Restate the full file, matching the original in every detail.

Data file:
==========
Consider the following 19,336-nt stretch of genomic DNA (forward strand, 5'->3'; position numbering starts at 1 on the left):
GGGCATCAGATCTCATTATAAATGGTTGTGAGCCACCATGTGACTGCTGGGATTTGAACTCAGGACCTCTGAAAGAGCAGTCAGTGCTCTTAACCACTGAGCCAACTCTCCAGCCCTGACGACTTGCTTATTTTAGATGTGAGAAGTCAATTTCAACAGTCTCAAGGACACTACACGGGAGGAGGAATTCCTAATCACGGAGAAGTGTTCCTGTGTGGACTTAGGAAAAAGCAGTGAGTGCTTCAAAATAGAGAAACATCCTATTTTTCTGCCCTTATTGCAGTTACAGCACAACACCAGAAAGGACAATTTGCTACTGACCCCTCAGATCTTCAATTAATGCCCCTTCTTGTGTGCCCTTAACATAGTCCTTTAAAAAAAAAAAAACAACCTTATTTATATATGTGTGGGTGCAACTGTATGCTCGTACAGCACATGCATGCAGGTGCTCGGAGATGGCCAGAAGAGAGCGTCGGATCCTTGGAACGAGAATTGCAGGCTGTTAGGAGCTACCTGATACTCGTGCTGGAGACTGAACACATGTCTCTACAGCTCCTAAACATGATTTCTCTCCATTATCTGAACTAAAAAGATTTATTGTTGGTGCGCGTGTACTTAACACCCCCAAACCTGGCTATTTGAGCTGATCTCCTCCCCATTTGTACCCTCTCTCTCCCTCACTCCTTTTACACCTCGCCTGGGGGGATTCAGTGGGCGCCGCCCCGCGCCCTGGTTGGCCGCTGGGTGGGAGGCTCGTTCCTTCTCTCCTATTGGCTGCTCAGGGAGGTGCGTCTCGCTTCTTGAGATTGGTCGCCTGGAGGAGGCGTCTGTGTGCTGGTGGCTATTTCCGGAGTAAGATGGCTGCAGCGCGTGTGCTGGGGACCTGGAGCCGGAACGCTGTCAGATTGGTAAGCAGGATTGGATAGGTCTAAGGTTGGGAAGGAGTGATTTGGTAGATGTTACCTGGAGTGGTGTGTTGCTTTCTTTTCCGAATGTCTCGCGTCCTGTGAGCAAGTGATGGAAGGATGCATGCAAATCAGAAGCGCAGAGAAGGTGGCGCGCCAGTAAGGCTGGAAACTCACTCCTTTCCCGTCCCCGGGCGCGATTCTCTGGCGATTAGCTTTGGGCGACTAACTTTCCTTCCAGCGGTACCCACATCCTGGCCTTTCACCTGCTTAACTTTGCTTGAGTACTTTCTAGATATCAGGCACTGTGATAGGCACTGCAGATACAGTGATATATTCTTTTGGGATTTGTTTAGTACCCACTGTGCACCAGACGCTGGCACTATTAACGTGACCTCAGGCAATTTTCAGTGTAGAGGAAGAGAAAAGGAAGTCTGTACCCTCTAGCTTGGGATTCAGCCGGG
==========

Consider the following 19,336-nt stretch of genomic DNA (forward strand, 5'->3'; position numbering starts at 1 on the left):
GGGCATCAGATCTCATTATAAATGGTTGTGAGCCACCATGTGACTGCTGGGATTTGAACTCAGGACCTCTGAAAGAGCAGTCAGTGCTCTTAACCACTGAGCCAACTCTCCAGCCCTGACGACTTGCTTATTTTAGATGTGAGAAGTCAATTTCAACAGTCTCAAGGACACTACACGGGAGGAGGAATTCCTAATCACGGAGAAGTGTTCCTGTGTGGACTTAGGAAAAAGCAGTGAGTGCTTCAAAATAGAGAAACATCCTATTTTTCTGCCCTTATTGCAGTTACAGCACAACACCAGAAAGGACAATTTGCTACTGACCCCTCAGATCTTCAATTAATGCCCCTTCTTGTGTGCCCTTAACATAGTCCTTTAAAAAAAAAAAAACAACCTTATTTATATATGTGTGGGTGCAACTGTATGCTCGTACAGCACATGCATGCAGGTGCTCGGAGATGGCCAGAAGAGAGCGTCGGATCCTTGGAACGAGAATTGCAGGCTGTTAGGAGCTACCTGATACTCGTGCTGGAGACTGAACACATGTCTCTACAGCTCCTAAACATGATTTCTCTCCATTATCTGAACTAAAAAGATTTATTGTTGGTGCGCGTGTACTTAACACCCCCAAACCTGGCTATTTGAGCTGATCTCCTCCCCATTTGTACCCTCTCTCTCCCTCACTCCTTTTACACCTCGCCTGGGGGGATTCAGTGGGCGCCGCCCCGCGCCCTGGTTGGCCGCTGGGTGGGAGGCTCGTTCCTTCTCTCCTATTGGCTGCTCAGGGAGGTGCGTCTCGCTTCTTGAGATTGGTCGCCTGGAGGAGGCGTCTGTGTGCTGGTGGCTATTTCCGGAGTAAGATGGCTGCAGCGCGTGTGCTGGGGACCTGGAGCCGGAACGCTGTCAGATTGGTAAGCAGGATTGGATAGGTCTAAGGTTGGGAAGGAGTGATTTGGTAGATGTTACCTGGAGTGGTGTGTTGCTTTCTTTTCCGAATGTCTCGCGTCCTGTGAGCAAGTGATGGAAGGATGCATGCAAATCAGAAGCGCAGAGAAGGTGGCGCGCCAGTAAGGCTGGAAACTCACTCCTTTCCCGTCCCCGGGCGCGATTCTCTGGCGATTAGCTTTGGGCGACTAACTTTCCTTCCAGCGGTACCCACATCCTGGCCTTTCACCTGCTTAACTTTGCTTGAGTACTTTCTAGATATCAGGCACTGTGATAGGCACTGCAGATACAGTGATATATTCTTTTGGGATTTGTTTAGTACCCACTGTGCACCAGACGCTGGCACTATTAACGTGACCTCAGGCAATTTTCAGTGTAGAGGAAGAGAAAAGGAAGTCTGTACCCTCTAGCTTGGGATTCAGCCGGG